Reconciliation may become a desired goal in its own merit in divided societies. It may also represent a pragmatic way to deal with profound changes involving past injustices in order to achieve some other desired purposes such as building peace, nurturing democracy, promoting human rights, and delivering justice, among others. Thanks to the great currency that reconciliation has gained recently, there is already a very rich literature on different efforts for reconciliation. They mainly involve truth acknowledgment, reparations, retributive justice, apology, and forgiveness. No single form of reconciliation effort is perfect or satisfactory to all circumstances and parties involved. Sometimes hard choices have to be made in deciding whether one form is preferable to another, depending on the specific and temporal circumstance of each conflict and society.

Conflict Transformation and Reconciliation

From the brief discussion above, one could possibly explore a great overlapping area and high degree of complementarity between the two. These commonalities would serve as a basis to integrate reconciliation into the conflict transformation approach. In fact, in his later book namedThe Moral Imagination: The Art and Soul of Building Peace, Lederach himself incorporates many components of reconciliation into his framework for peacebuilding such as public truth telling, restorative justice, "re-storying," and collective healing.[4]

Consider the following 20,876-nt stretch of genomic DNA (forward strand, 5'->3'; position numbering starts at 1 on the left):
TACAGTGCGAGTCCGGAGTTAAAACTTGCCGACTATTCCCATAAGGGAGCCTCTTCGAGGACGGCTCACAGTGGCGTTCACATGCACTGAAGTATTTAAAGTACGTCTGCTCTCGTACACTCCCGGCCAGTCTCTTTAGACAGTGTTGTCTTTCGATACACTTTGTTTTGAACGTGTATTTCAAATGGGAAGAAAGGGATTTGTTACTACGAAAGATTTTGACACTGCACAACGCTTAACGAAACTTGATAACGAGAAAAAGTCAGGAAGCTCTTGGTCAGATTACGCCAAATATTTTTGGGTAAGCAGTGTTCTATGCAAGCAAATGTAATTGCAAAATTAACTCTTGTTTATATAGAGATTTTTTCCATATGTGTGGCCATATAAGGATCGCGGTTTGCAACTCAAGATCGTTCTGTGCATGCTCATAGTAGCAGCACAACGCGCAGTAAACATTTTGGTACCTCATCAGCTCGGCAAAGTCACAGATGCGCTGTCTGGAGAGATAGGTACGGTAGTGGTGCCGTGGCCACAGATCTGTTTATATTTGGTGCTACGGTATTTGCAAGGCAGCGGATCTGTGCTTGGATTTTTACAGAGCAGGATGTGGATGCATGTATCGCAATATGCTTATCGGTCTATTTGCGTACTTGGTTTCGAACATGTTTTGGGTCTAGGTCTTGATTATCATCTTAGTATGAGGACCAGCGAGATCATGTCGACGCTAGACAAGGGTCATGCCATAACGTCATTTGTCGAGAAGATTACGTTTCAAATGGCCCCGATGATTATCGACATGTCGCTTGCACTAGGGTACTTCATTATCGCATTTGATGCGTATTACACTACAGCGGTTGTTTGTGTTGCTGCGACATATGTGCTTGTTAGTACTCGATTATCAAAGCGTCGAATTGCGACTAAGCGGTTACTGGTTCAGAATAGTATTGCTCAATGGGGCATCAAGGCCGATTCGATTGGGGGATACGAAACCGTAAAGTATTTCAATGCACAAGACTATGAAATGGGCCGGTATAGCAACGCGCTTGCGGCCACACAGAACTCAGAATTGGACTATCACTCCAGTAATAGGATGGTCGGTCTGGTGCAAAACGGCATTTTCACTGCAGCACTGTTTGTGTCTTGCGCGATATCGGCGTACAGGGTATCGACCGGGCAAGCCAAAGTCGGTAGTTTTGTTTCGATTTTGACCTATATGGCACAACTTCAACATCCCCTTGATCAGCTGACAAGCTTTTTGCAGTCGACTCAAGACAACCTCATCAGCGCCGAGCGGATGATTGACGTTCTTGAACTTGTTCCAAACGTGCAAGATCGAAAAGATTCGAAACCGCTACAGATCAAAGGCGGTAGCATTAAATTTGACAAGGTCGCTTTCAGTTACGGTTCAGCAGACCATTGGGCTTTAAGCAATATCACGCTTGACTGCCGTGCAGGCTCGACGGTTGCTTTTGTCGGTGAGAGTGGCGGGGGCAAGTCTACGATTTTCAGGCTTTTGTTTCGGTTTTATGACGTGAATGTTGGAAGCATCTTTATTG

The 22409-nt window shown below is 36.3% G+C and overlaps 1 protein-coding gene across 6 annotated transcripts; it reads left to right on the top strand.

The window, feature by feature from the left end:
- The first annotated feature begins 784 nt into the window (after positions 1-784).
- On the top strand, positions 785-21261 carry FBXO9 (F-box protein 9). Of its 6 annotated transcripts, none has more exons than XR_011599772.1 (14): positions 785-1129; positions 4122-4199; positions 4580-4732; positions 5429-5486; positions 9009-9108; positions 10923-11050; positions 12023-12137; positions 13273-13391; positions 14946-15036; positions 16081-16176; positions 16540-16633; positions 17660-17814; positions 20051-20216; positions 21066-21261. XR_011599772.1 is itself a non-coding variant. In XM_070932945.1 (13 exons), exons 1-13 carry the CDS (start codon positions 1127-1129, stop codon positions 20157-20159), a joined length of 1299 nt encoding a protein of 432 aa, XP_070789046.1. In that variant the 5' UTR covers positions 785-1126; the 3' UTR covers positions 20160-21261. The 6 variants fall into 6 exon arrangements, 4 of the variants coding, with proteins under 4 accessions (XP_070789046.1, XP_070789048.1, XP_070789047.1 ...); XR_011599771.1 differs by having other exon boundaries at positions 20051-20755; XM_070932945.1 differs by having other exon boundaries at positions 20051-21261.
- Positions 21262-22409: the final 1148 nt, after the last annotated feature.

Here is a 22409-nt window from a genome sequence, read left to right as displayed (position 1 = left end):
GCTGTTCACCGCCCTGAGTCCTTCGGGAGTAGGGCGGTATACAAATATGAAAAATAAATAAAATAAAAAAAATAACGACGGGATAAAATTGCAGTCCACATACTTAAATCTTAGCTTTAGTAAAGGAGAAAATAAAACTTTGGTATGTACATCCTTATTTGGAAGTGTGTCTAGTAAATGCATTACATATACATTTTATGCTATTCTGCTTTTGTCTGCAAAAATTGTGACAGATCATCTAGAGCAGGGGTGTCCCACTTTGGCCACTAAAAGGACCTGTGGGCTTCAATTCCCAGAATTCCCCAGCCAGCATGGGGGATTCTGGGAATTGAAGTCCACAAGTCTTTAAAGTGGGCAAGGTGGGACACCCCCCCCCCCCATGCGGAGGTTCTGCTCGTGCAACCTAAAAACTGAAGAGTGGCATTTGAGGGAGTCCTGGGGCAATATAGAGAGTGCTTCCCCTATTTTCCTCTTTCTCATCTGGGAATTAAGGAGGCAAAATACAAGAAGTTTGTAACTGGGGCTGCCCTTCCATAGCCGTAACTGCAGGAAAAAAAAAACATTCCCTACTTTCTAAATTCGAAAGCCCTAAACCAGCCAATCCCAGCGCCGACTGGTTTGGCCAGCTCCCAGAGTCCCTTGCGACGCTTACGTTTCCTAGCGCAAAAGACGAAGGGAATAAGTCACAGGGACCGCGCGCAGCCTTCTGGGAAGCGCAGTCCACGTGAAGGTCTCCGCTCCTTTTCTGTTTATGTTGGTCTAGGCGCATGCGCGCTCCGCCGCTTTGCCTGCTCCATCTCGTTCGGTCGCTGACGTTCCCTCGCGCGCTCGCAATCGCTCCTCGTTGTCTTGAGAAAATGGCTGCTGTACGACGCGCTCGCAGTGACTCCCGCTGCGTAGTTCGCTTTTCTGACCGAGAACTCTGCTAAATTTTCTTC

First, reconciliation shares with conflict transformation perspective the same focus on human relationship, rather than on immediate contents or issues that give rise to the conflict. As Lederach observes, reconciliation "is built on and oriented toward the relational aspects of a conflict [...] and create[s] an encounter where people can focus on their relationship."[5]

Second, because reconciliation is mainly concerned about the right relationships between victims and perpetrators, as opposed to immediate issues of injustices, it usually takes a longer time to achieve reconciliation. Reconciliation is never an easy task that awaits a quick solution.

Third, though reconciliation may require different efforts to deal with grievances and injustices in the past, it is very much forward-looking in nature. As argued above, reconciliation also aims at achieving desired purposes in the future such as promoting human rights, fostering democracy, and building the rule of law. Even the definition of reconciliation as restoring the right relationship between people should not be (mis)interpreted as going backward to a pre-conflict situation. Instead, restoration in this reconciliation context can be understood as restoring some transcendental, Platonist concept of justice and right relationship. To reconcile in this sense means to build relationships based on certain norms. This understanding is also a particularly distinctive feature of religious conception of reconciliation. In the secular world, reconciliation as such becomes much like restorative justice.[6] In short, this forward-looking nature of reconciliation well complements the transformation component in the conflict transformation framework.